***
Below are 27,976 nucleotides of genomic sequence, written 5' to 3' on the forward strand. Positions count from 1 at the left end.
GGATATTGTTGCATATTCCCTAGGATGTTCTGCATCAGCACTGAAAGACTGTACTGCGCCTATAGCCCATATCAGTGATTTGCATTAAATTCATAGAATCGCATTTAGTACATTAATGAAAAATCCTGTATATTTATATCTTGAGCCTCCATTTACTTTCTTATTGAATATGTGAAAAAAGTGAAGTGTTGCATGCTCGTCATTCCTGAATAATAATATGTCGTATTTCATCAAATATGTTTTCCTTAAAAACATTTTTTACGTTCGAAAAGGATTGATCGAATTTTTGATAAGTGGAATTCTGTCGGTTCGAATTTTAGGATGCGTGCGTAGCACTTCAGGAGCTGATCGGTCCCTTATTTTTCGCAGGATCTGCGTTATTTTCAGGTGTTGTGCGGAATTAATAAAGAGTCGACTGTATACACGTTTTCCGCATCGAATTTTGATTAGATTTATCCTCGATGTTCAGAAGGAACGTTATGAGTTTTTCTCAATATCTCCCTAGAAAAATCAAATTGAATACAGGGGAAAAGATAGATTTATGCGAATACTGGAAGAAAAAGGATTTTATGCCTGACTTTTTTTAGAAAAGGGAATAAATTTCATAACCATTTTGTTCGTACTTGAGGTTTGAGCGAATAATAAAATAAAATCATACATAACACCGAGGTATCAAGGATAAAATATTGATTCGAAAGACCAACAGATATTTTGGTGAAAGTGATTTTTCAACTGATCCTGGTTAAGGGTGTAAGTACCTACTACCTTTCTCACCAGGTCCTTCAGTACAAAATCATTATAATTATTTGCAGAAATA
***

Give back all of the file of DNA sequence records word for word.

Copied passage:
Below are 27,976 nucleotides of genomic sequence, written 5' to 3' on the forward strand. Positions count from 1 at the left end.
GGATATTGTTGCATATTCCCTAGGATGTTCTGCATCAGCACTGAAAGACTGTACTGCGCCTATAGCCCATATCAGTGATTTGCATTAAATTCATAGAATCGCATTTAGTACATTAATGAAAAATCCTGTATATTTATATCTTGAGCCTCCATTTACTTTCTTATTGAATATGTGAAAAAAGTGAAGTGTTGCATGCTCGTCATTCCTGAATAATAATATGTCGTATTTCATCAAATATGTTTTCCTTAAAAACATTTTTTACGTTCGAAAAGGATTGATCGAATTTTTGATAAGTGGAATTCTGTCGGTTCGAATTTTAGGATGCGTGCGTAGCACTTCAGGAGCTGATCGGTCCCTTATTTTTCGCAGGATCTGCGTTATTTTCAGGTGTTGTGCGGAATTAATAAAGAGTCGACTGTATACACGTTTTCCGCATCGAATTTTGATTAGATTTATCCTCGATGTTCAGAAGGAACGTTATGAGTTTTTCTCAATATCTCCCTAGAAAAATCAAATTGAATACAGGGGAAAAGATAGATTTATGCGAATACTGGAAGAAAAAGGATTTTATGCCTGACTTTTTTTAGAAAAGGGAATAAATTTCATAACCATTTTGTTCGTACTTGAGGTTTGAGCGAATAATAAAATAAAATCATACATAACACCGAGGTATCAAGGATAAAATATTGATTCGAAAGACCAACAGATATTTTGGTGAAAGTGATTTTTCAACTGATCCTGGTTAAGGGTGTAAGTACCTACTACCTTTCTCACCAGGTCCTTCAGTACAAAATCATTATAATTATTTGCAGAAATA